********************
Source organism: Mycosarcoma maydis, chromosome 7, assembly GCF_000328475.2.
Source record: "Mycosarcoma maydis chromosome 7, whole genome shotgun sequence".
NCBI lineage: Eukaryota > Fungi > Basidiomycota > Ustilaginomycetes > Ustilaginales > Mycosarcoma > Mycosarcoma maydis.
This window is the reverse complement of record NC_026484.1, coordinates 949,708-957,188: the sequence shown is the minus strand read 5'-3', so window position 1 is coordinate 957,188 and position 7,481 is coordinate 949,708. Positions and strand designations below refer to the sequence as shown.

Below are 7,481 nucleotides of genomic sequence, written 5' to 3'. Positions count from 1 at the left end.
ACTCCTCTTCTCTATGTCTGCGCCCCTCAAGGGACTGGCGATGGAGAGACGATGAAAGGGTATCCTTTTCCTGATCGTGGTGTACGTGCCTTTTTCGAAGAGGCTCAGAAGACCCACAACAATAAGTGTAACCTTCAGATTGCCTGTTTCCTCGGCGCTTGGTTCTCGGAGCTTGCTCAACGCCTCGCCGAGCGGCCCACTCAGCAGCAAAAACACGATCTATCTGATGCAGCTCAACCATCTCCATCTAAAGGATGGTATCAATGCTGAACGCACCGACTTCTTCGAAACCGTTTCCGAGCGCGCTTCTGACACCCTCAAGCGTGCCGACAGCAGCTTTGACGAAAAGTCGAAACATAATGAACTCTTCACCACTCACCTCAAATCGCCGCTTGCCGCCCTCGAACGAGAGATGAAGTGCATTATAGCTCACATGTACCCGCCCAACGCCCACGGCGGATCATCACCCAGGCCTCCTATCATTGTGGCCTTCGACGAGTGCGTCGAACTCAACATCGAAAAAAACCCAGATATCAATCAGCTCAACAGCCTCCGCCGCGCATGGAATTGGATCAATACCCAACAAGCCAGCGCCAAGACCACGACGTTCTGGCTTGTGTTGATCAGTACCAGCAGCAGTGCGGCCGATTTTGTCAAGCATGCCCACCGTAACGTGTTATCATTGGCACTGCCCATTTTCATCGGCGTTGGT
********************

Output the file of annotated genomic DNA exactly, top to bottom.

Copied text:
Source organism: Mycosarcoma maydis, chromosome 7, assembly GCF_000328475.2.
Source record: "Mycosarcoma maydis chromosome 7, whole genome shotgun sequence".
NCBI lineage: Eukaryota > Fungi > Basidiomycota > Ustilaginomycetes > Ustilaginales > Mycosarcoma > Mycosarcoma maydis.
This window is the reverse complement of record NC_026484.1, coordinates 949,708-957,188: the sequence shown is the minus strand read 5'-3', so window position 1 is coordinate 957,188 and position 7,481 is coordinate 949,708. Positions and strand designations below refer to the sequence as shown.

Below are 7,481 nucleotides of genomic sequence, written 5' to 3'. Positions count from 1 at the left end.
ACTCCTCTTCTCTATGTCTGCGCCCCTCAAGGGACTGGCGATGGAGAGACGATGAAAGGGTATCCTTTTCCTGATCGTGGTGTACGTGCCTTTTTCGAAGAGGCTCAGAAGACCCACAACAATAAGTGTAACCTTCAGATTGCCTGTTTCCTCGGCGCTTGGTTCTCGGAGCTTGCTCAACGCCTCGCCGAGCGGCCCACTCAGCAGCAAAAACACGATCTATCTGATGCAGCTCAACCATCTCCATCTAAAGGATGGTATCAATGCTGAACGCACCGACTTCTTCGAAACCGTTTCCGAGCGCGCTTCTGACACCCTCAAGCGTGCCGACAGCAGCTTTGACGAAAAGTCGAAACATAATGAACTCTTCACCACTCACCTCAAATCGCCGCTTGCCGCCCTCGAACGAGAGATGAAGTGCATTATAGCTCACATGTACCCGCCCAACGCCCACGGCGGATCATCACCCAGGCCTCCTATCATTGTGGCCTTCGACGAGTGCGTCGAACTCAACATCGAAAAAAACCCAGATATCAATCAGCTCAACAGCCTCCGCCGCGCATGGAATTGGATCAATACCCAACAAGCCAGCGCCAAGACCACGACGTTCTGGCTTGTGTTGATCAGTACCAGCAGCAGTGCGGCCGATTTTGTCAAGCATGCCCACCGTAACGTGTTATCATTGGCACTGCCCATTTTCATCGGCGTTGGT